Wendy’s Diary: Saturday 2nd July
We stayed in L’Aber Benoit until Friday. The weather has been warm and sunny but with a slightly chilly northerly/sea breeze. We took the boat up the river as far as we could go, it is similar to the Helford, with tree lined banks.
Having had 5 days of “being away” John spotted a slip that was perfect for scrubbing the bottom, something we did not get around to doing before we left. So we tied up, waited for the tide to go out and John first scraped, then pressure washed the hulls (yes we did find room to bring along the pressure washer)! Six million baby barnacles later and she was in much better shape for sailing. In the mean time I had the lovely job of cleaning out the bilges...an unpleasant but necessary task. I also did my first load of hand washing..and the weather was perfect for drying.
We found our first boulangerie, but unfortunately for John it did not sell the Far Breton that he has hankered after since his last visit to Brittany. It did however sell some very tasty bread which went down very nicely with some pate.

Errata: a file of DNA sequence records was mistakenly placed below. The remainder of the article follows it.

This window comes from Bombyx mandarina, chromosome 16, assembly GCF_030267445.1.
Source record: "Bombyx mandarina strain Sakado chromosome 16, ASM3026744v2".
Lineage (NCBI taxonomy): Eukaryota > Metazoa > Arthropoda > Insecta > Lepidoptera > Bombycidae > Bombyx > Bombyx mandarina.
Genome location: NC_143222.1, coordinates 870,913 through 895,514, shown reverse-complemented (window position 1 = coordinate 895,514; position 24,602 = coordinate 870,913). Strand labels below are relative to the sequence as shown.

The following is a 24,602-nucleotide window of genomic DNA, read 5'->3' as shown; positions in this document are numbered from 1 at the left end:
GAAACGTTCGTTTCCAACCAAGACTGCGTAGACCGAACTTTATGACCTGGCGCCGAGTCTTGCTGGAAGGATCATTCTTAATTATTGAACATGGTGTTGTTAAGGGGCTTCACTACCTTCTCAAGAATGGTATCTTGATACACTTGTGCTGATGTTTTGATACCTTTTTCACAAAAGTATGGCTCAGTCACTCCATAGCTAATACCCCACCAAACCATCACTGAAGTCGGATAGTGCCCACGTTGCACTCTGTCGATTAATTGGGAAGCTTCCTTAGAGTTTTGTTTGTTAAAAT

On Friday afternoon we decided to head for the seas again as the weather appeared to be perfect for a trip south. We headed for L’Aber Ildut, but gave up on sailing when the wind dropped. On entering the very pretty natural harbour we found there was nowhere to anchor. A local fisherman called us up on the radio and suggested we pick up a buoy , and he promptly came over to join us.
He showed us his days catch of half a dozen Pollock and asked if we would like one (as a gift). We readily accepted and he then very professionally filleted it for us and handed over two very large fillets, telling us to wait 24 hours before cooking it as it would taste better. It went straight in the fridge, and a round of beers came out to make the necessary room. We chatted for around an hour and the fisherman (Jean) realised he had missed the tide to get home and asked John to drop him off in our dinghy. A small return for the dinner he had provided.